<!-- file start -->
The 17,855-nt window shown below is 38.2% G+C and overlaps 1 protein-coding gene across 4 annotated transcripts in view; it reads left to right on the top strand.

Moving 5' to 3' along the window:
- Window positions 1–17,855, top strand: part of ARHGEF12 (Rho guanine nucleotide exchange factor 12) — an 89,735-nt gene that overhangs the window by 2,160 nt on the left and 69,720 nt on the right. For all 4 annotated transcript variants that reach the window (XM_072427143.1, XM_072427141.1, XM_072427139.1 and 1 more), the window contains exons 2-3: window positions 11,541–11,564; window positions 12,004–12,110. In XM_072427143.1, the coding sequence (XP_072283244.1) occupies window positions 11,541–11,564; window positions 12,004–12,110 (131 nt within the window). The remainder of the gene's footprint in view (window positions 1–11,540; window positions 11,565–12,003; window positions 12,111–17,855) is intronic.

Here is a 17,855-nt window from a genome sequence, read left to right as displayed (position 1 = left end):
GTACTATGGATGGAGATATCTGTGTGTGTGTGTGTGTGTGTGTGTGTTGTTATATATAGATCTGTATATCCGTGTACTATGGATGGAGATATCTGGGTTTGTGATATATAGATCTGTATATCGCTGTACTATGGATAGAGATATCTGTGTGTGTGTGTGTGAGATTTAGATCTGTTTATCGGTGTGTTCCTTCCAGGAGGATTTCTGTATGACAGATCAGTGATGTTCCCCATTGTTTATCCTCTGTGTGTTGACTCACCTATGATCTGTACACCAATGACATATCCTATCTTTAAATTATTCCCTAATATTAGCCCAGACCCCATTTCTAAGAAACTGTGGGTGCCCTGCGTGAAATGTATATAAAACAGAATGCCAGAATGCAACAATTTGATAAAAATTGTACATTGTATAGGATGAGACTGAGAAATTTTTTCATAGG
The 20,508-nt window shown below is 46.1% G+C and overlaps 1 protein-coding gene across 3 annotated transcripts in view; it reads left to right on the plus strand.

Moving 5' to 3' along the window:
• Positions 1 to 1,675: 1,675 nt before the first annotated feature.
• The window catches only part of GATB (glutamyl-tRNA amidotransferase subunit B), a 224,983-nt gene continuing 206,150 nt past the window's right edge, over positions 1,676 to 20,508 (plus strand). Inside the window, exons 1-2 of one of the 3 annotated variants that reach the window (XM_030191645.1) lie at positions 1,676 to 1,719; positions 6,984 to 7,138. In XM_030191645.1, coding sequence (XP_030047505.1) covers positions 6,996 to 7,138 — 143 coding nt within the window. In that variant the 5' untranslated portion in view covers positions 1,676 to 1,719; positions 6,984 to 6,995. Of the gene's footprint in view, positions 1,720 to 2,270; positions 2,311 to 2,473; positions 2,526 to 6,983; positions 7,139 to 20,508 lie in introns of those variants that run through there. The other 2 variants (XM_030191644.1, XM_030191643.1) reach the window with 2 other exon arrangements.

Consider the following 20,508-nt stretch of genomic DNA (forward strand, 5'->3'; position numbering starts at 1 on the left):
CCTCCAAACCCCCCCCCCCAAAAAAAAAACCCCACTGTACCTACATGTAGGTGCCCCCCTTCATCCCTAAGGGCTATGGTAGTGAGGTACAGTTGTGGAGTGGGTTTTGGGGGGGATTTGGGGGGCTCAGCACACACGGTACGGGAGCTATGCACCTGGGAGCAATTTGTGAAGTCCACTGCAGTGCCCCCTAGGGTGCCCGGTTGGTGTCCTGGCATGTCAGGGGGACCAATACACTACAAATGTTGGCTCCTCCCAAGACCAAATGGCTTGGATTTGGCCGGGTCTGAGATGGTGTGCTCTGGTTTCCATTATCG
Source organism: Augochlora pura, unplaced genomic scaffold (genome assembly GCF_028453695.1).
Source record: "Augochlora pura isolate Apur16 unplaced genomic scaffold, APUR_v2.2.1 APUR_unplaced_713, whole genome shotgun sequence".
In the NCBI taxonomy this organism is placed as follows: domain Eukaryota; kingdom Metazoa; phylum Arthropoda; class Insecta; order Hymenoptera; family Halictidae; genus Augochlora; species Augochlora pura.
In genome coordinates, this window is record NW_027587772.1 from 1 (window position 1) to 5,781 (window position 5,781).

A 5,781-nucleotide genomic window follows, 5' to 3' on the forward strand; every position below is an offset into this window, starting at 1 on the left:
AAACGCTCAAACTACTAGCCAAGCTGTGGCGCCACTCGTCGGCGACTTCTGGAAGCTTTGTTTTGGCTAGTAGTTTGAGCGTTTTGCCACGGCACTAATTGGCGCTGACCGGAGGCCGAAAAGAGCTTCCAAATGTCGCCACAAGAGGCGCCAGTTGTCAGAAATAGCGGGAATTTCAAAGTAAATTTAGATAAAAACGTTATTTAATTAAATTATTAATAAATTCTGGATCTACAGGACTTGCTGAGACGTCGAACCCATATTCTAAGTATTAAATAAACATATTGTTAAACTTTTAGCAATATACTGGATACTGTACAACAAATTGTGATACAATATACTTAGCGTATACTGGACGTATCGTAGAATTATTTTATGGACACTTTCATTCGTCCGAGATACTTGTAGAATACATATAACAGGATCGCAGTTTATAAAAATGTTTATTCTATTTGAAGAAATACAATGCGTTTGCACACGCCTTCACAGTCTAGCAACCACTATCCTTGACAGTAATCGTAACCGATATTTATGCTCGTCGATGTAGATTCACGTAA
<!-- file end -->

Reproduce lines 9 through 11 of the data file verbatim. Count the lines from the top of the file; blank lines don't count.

• The window catches only part of GATB (glutamyl-tRNA amidotransferase subunit B), a 224,983-nt gene continuing 206,150 nt past the window's right edge, over positions 1,676 to 20,508 (plus strand). Inside the window, exons 1-2 of one of the 3 annotated variants that reach the window (XM_030191645.1) lie at positions 1,676 to 1,719; positions 6,984 to 7,138. In XM_030191645.1, coding sequence (XP_030047505.1) covers positions 6,996 to 7,138 — 143 coding nt within the window. In that variant the 5' untranslated portion in view covers positions 1,676 to 1,719; positions 6,984 to 6,995. Of the gene's footprint in view, positions 1,720 to 2,270; positions 2,311 to 2,473; positions 2,526 to 6,983; positions 7,139 to 20,508 lie in introns of those variants that run through there. The other 2 variants (XM_030191644.1, XM_030191643.1) reach the window with 2 other exon arrangements.

Consider the following 20,508-nt stretch of genomic DNA (forward strand, 5'->3'; position numbering starts at 1 on the left):
CCTCCAAACCCCCCCCCCCAAAAAAAAAACCCCACTGTACCTACATGTAGGTGCCCCCCTTCATCCCTAAGGGCTATGGTAGTGAGGTACAGTTGTGGAGTGGGTTTTGGGGGGGATTTGGGGGGCTCAGCACACACGGTACGGGAGCTATGCACCTGGGAGCAATTTGTGAAGTCCACTGCAGTGCCCCCTAGGGTGCCCGGTTGGTGTCCTGGCATGTCAGGGGGACCAATACACTACAAATGTTGGCTCCTCCCAAGACCAAATGGCTTGGATTTGGCCGGGTCTGAGATGGTGTGCTCTGGTTTCCATTATCG